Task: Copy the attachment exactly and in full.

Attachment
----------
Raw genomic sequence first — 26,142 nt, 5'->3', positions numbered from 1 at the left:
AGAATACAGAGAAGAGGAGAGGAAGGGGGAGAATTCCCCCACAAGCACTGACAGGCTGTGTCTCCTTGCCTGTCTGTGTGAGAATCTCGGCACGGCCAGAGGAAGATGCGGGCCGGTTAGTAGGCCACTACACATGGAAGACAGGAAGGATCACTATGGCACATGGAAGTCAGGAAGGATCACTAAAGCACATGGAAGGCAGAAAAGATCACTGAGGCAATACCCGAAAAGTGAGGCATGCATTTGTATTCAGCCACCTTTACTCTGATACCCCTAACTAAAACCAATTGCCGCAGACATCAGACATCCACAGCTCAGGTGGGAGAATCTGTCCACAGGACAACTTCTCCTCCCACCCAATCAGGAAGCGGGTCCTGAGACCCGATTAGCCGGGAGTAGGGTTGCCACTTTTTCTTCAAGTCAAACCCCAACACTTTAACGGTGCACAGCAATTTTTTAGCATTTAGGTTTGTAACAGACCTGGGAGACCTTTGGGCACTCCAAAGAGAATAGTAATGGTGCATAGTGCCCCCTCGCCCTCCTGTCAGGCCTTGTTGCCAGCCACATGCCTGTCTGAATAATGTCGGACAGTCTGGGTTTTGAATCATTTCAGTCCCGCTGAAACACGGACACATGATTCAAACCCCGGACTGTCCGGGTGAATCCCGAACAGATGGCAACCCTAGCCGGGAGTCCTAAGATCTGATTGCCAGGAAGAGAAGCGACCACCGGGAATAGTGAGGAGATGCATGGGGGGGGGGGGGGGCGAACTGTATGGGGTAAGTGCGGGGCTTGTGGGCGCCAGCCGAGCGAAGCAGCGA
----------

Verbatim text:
Raw genomic sequence first — 26,142 nt, 5'->3', positions numbered from 1 at the left:
AGAATACAGAGAAGAGGAGAGGAAGGGGGAGAATTCCCCCACAAGCACTGACAGGCTGTGTCTCCTTGCCTGTCTGTGTGAGAATCTCGGCACGGCCAGAGGAAGATGCGGGCCGGTTAGTAGGCCACTACACATGGAAGACAGGAAGGATCACTATGGCACATGGAAGTCAGGAAGGATCACTAAAGCACATGGAAGGCAGAAAAGATCACTGAGGCAATACCCGAAAAGTGAGGCATGCATTTGTATTCAGCCACCTTTACTCTGATACCCCTAACTAAAACCAATTGCCGCAGACATCAGACATCCACAGCTCAGGTGGGAGAATCTGTCCACAGGACAACTTCTCCTCCCACCCAATCAGGAAGCGGGTCCTGAGACCCGATTAGCCGGGAGTAGGGTTGCCACTTTTTCTTCAAGTCAAACCCCAACACTTTAACGGTGCACAGCAATTTTTTAGCATTTAGGTTTGTAACAGACCTGGGAGACCTTTGGGCACTCCAAAGAGAATAGTAATGGTGCATAGTGCCCCCTCGCCCTCCTGTCAGGCCTTGTTGCCAGCCACATGCCTGTCTGAATAATGTCGGACAGTCTGGGTTTTGAATCATTTCAGTCCCGCTGAAACACGGACACATGATTCAAACCCCGGACTGTCCGGGTGAATCCCGAACAGATGGCAACCCTAGCCGGGAGTCCTAAGATCTGATTGCCAGGAAGAGAAGCGACCACCGGGAATAGTGAGGAGATGCATGGGGGGGGGGGGGGGCGAACTGTATGGGGTAAGTGCGGGGCTTGTGGGCGCCAGCCGAGCGAAGCAGCGA